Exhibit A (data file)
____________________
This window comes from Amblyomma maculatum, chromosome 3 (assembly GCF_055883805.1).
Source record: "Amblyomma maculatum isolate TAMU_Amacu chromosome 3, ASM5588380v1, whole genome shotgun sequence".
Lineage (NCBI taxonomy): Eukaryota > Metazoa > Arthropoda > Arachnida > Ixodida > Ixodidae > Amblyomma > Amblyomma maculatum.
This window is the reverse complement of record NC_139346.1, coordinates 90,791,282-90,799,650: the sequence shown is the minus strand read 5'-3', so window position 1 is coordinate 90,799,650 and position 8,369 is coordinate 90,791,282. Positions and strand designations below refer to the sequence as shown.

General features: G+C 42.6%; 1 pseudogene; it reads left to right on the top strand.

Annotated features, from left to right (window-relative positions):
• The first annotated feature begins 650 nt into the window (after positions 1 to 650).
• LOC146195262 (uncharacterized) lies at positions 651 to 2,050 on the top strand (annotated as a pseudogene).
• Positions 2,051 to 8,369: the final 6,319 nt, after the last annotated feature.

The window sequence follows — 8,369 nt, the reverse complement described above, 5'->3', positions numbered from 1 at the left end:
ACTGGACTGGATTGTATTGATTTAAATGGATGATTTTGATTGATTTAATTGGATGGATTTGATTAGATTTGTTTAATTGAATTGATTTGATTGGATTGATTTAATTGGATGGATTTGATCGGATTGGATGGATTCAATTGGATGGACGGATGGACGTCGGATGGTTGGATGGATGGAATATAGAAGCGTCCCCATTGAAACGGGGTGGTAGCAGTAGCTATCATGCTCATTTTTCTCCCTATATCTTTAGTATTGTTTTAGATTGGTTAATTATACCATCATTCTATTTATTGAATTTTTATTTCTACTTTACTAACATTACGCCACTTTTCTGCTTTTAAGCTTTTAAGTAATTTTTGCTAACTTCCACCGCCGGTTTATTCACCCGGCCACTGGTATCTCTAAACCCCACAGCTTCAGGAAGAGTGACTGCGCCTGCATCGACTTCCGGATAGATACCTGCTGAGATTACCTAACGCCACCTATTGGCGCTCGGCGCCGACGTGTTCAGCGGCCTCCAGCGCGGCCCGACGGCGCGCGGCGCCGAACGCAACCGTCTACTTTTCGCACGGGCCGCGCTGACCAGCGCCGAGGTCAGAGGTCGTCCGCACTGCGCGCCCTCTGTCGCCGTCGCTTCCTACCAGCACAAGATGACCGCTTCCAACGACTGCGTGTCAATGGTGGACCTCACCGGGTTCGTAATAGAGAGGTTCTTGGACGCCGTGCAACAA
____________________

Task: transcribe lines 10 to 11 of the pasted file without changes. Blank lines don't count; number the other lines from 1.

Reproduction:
The window sequence follows — 8,369 nt, the reverse complement described above, 5'->3', positions numbered from 1 at the left end:
ACTGGACTGGATTGTATTGATTTAAATGGATGATTTTGATTGATTTAATTGGATGGATTTGATTAGATTTGTTTAATTGAATTGATTTGATTGGATTGATTTAATTGGATGGATTTGATCGGATTGGATGGATTCAATTGGATGGACGGATGGACGTCGGATGGTTGGATGGATGGAATATAGAAGCGTCCCCATTGAAACGGGGTGGTAGCAGTAGCTATCATGCTCATTTTTCTCCCTATATCTTTAGTATTGTTTTAGATTGGTTAATTATACCATCATTCTATTTATTGAATTTTTATTTCTACTTTACTAACATTACGCCACTTTTCTGCTTTTAAGCTTTTAAGTAATTTTTGCTAACTTCCACCGCCGGTTTATTCACCCGGCCACTGGTATCTCTAAACCCCACAGCTTCAGGAAGAGTGACTGCGCCTGCATCGACTTCCGGATAGATACCTGCTGAGATTACCTAACGCCACCTATTGGCGCTCGGCGCCGACGTGTTCAGCGGCCTCCAGCGCGGCCCGACGGCGCGCGGCGCCGAACGCAACCGTCTACTTTTCGCACGGGCCGCGCTGACCAGCGCCGAGGTCAGAGGTCGTCCGCACTGCGCGCCCTCTGTCGCCGTCGCTTCCTACCAGCACAAGATGACCGCTTCCAACGACTGCGTGTCAATGGTGGACCTCACCGGGTTCGTAATAGAGAGGTTCTTGGACGCCGTGCAACAA